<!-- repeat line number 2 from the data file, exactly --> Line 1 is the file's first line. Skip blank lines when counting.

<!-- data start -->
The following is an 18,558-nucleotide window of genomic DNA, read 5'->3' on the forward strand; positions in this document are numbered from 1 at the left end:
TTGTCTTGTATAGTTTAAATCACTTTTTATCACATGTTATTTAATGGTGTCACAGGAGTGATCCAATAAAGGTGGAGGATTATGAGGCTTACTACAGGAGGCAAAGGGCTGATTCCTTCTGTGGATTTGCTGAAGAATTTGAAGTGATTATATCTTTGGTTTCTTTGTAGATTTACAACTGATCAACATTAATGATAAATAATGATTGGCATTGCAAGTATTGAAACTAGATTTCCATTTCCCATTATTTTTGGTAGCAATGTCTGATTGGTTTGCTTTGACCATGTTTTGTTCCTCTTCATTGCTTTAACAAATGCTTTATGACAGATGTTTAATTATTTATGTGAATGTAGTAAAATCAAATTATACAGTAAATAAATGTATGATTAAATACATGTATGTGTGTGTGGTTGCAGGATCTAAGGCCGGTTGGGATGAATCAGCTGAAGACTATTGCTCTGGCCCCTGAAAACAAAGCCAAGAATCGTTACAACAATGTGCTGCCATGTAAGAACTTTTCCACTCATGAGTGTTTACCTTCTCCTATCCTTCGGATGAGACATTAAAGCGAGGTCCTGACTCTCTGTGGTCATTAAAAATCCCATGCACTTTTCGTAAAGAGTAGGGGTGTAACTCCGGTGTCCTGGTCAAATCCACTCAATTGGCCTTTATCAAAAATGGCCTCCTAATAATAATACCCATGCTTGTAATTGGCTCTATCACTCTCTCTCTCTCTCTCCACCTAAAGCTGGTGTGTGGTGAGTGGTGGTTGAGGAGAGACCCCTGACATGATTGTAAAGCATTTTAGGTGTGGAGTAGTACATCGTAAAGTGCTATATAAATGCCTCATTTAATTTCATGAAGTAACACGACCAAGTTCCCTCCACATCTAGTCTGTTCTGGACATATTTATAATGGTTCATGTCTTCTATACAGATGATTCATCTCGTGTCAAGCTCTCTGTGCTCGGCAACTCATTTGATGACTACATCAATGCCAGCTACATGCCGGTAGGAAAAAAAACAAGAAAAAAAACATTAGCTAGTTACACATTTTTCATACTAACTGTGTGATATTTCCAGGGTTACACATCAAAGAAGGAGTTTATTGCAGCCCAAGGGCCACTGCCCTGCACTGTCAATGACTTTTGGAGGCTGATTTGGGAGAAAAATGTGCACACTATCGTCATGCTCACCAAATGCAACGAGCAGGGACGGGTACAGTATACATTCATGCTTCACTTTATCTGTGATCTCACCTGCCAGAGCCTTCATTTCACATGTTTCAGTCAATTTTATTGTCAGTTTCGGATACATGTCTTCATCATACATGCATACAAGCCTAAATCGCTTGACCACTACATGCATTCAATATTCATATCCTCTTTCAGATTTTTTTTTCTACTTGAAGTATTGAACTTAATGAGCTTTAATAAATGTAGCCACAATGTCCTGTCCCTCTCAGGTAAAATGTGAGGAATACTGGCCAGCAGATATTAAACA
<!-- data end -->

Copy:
TTGTCTTGTATAGTTTAAATCACTTTTTATCACATGTTATTTAATGGTGTCACAGGAGTGATCCAATAAAGGTGGAGGATTATGAGGCTTACTACAGGAGGCAAAGGGCTGATTCCTTCTGTGGATTTGCTGAAGAATTTGAAGTGATTATATCTTTGGTTTCTTTGTAGATTTACAACTGATCAACATTAATGATAAATAATGATTGGCATTGCAAGTATTGAAACTAGATTTCCATTTCCCATTATTTTTGGTAGCAATGTCTGATTGGTTTGCTTTGACCATGTTTTGTTCCTCTTCATTGCTTTAACAAATGCTTTATGACAGATGTTTAATTATTTATGTGAATGTAGTAAAATCAAATTATACAGTAAATAAATGTATGATTAAATACATGTATGTGTGTGTGGTTGCAGGATCTAAGGCCGGTTGGGATGAATCAGCTGAAGACTATTGCTCTGGCCCCTGAAAACAAAGCCAAGAATCGTTACAACAATGTGCTGCCATGTAAGAACTTTTCCACTCATGAGTGTTTACCTTCTCCTATCCTTCGGATGAGACATTAAAGCGAGGTCCTGACTCTCTGTGGTCATTAAAAATCCCATGCACTTTTCGTAAAGAGTAGGGGTGTAACTCCGGTGTCCTGGTCAAATCCACTCAATTGGCCTTTATCAAAAATGGCCTCCTAATAATAATACCCATGCTTGTAATTGGCTCTATCACTCTCTCTCTCTCTCTCCACCTAAAGCTGGTGTGTGGTGAGTGGTGGTTGAGGAGAGACCCCTGACATGATTGTAAAGCATTTTAGGTGTGGAGTAGTACATCGTAAAGTGCTATATAAATGCCTCATTTAATTTCATGAAGTAACACGACCAAGTTCCCTCCACATCTAGTCTGTTCTGGACATATTTATAATGGTTCATGTCTTCTATACAGATGATTCATCTCGTGTCAAGCTCTCTGTGCTCGGCAACTCATTTGATGACTACATCAATGCCAGCTACATGCCGGTAGGAAAAAAAACAAGAAAAAAAACATTAGCTAGTTACACATTTTTCATACTAACTGTGTGATATTTCCAGGGTTACACATCAAAGAAGGAGTTTATTGCAGCCCAAGGGCCACTGCCCTGCACTGTCAATGACTTTTGGAGGCTGATTTGGGAGAAAAATGTGCACACTATCGTCATGCTCACCAAATGCAACGAGCAGGGACGGGTACAGTATACATTCATGCTTCACTTTATCTGTGATCTCACCTGCCAGAGCCTTCATTTCACATGTTTCAGTCAATTTTATTGTCAGTTTCGGATACATGTCTTCATCATACATGCATACAAGCCTAAATCGCTTGACCACTACATGCATTCAATATTCATATCCTCTTTCAGATTTTTTTTTCTACTTGAAGTATTGAACTTAATGAGCTTTAATAAATGTAGCCACAATGTCCTGTCCCTCTCAGGTAAAATGTGAGGAATACTGGCCAGCAGATATTAAACA